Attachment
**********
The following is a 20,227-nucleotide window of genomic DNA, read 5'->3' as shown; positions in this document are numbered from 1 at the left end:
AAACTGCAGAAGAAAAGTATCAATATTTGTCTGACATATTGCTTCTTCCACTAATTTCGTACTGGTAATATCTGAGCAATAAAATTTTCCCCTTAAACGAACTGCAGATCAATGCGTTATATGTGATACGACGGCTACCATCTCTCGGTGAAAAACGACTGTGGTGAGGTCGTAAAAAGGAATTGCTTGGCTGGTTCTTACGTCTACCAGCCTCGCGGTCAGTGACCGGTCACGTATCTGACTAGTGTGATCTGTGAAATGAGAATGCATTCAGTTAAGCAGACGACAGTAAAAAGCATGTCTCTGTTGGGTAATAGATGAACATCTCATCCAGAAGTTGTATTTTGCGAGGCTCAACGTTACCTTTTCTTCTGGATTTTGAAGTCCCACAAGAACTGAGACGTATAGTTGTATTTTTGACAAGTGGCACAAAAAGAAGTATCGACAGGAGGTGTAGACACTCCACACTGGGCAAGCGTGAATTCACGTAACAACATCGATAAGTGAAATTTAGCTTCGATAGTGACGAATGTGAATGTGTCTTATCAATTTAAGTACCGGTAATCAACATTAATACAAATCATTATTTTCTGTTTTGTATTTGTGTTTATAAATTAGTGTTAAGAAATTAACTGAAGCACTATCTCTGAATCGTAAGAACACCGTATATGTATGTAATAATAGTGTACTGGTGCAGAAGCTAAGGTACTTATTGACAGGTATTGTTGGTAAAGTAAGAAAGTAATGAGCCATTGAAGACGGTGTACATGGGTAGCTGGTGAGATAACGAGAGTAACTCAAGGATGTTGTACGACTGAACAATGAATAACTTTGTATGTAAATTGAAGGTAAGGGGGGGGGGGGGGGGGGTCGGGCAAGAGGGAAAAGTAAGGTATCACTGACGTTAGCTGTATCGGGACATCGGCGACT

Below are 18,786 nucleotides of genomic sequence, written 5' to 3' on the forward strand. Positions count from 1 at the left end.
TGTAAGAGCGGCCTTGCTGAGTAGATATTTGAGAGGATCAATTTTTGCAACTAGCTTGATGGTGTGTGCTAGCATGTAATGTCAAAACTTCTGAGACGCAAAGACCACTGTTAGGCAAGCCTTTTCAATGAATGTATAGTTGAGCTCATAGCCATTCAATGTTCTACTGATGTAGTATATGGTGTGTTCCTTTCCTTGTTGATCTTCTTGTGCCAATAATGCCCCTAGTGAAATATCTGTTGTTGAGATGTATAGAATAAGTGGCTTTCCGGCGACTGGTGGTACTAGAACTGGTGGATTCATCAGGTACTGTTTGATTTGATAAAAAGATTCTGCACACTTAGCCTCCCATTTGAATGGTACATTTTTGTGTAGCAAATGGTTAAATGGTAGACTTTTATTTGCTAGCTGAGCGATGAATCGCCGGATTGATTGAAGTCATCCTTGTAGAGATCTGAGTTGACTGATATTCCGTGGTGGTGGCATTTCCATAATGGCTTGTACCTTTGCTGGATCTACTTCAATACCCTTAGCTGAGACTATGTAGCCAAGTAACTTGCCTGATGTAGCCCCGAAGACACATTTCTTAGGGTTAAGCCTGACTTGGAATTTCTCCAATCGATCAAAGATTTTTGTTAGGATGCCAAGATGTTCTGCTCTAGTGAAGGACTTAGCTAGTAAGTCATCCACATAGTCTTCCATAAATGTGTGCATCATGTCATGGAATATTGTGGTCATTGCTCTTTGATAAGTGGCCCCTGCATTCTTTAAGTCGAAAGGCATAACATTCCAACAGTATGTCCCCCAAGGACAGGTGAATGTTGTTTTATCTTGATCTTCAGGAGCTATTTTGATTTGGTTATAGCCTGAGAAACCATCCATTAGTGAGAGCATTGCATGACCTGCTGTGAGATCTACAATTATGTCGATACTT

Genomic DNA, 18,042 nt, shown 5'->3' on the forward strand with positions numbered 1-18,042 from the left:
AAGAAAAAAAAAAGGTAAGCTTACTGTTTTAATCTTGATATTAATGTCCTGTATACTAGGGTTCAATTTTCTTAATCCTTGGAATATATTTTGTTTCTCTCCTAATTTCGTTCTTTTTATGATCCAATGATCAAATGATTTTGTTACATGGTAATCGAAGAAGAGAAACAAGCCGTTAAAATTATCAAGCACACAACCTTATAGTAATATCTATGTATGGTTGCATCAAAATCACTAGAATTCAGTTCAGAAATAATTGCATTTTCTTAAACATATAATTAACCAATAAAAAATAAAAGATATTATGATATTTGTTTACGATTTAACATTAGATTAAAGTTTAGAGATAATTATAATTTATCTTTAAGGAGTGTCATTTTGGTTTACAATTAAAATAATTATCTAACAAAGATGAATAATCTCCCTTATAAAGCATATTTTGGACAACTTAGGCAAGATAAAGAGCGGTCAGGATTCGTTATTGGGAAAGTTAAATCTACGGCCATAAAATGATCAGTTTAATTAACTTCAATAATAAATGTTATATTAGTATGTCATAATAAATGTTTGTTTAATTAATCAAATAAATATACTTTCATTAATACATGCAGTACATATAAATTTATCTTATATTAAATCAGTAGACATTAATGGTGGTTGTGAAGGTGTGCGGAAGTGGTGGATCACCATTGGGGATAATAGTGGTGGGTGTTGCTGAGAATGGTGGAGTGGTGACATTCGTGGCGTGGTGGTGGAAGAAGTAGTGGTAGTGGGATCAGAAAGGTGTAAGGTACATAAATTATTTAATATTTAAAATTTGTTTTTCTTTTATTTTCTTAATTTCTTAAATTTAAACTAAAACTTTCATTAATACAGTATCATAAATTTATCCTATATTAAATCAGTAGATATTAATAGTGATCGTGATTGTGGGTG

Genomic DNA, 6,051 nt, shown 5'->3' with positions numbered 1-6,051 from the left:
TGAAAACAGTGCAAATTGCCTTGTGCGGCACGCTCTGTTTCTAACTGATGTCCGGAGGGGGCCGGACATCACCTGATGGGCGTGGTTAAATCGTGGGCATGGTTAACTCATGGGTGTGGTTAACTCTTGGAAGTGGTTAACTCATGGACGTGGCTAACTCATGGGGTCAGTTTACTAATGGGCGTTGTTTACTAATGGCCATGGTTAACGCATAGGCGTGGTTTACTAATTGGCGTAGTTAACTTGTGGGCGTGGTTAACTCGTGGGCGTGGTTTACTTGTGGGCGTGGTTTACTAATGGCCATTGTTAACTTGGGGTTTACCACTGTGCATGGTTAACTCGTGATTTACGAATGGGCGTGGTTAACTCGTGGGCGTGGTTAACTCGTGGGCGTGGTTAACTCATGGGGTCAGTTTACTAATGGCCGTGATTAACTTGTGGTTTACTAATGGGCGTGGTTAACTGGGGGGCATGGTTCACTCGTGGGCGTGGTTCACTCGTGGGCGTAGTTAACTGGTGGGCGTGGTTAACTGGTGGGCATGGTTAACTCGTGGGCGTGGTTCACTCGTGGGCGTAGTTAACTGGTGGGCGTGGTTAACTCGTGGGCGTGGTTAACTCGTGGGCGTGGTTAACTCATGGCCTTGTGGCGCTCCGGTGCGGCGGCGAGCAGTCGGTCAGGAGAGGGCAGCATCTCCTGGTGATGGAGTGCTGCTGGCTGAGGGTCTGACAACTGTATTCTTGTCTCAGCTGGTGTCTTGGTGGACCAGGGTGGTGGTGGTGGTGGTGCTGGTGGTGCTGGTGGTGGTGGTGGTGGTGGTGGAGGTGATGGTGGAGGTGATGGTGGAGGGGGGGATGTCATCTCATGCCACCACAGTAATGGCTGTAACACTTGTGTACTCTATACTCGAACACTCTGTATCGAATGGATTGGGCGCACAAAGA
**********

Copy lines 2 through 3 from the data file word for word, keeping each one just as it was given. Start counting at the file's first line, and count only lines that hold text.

AAACTGCAGAAGAAAAGTATCAATATTTGTCTGACATATTGCTTCTTCCACTAATTTCGTACTGGTAATATCTGAGCAATAAAATTTTCCCCTTAAACGAACTGCAGATCAATGCGTTATATGTGATACGACGGCTACCATCTCTCGGTGAAAAACGACTGTGGTGAGGTCGTAAAAAGGAATTGCTTGGCTGGTTCTTACGTCTACCAGCCTCGCGGTCAGTGACCGGTCACGTATCTGACTAGTGTGATCTGTGAAATGAGAATGCATTCAGTTAAGCAGACGACAGTAAAAAGCATGTCTCTGTTGGGTAATAGATGAACATCTCATCCAGAAGTTGTATTTTGCGAGGCTCAACGTTACCTTTTCTTCTGGATTTTGAAGTCCCACAAGAACTGAGACGTATAGTTGTATTTTTGACAAGTGGCACAAAAAGAAGTATCGACAGGAGGTGTAGACACTCCACACTGGGCAAGCGTGAATTCACGTAACAACATCGATAAGTGAAATTTAGCTTCGATAGTGACGAATGTGAATGTGTCTTATCAATTTAAGTACCGGTAATCAACATTAATACAAATCATTATTTTCTGTTTTGTATTTGTGTTTATAAATTAGTGTTAAGAAATTAACTGAAGCACTATCTCTGAATCGTAAGAACACCGTATATGTATGTAATAATAGTGTACTGGTGCAGAAGCTAAGGTACTTATTGACAGGTATTGTTGGTAAAGTAAGAAAGTAATGAGCCATTGAAGACGGTGTACATGGGTAGCTGGTGAGATAACGAGAGTAACTCAAGGATGTTGTACGACTGAACAATGAATAACTTTGTATGTAAATTGAAGGTAAGGGGGGGGGGGGGGGGGGTCGGGCAAGAGGGAAAAGTAAGGTATCACTGACGTTAGCTGTATCGGGACATCGGCGACT

Below are 18,786 nucleotides of genomic sequence, written 5' to 3' on the forward strand. Positions count from 1 at the left end.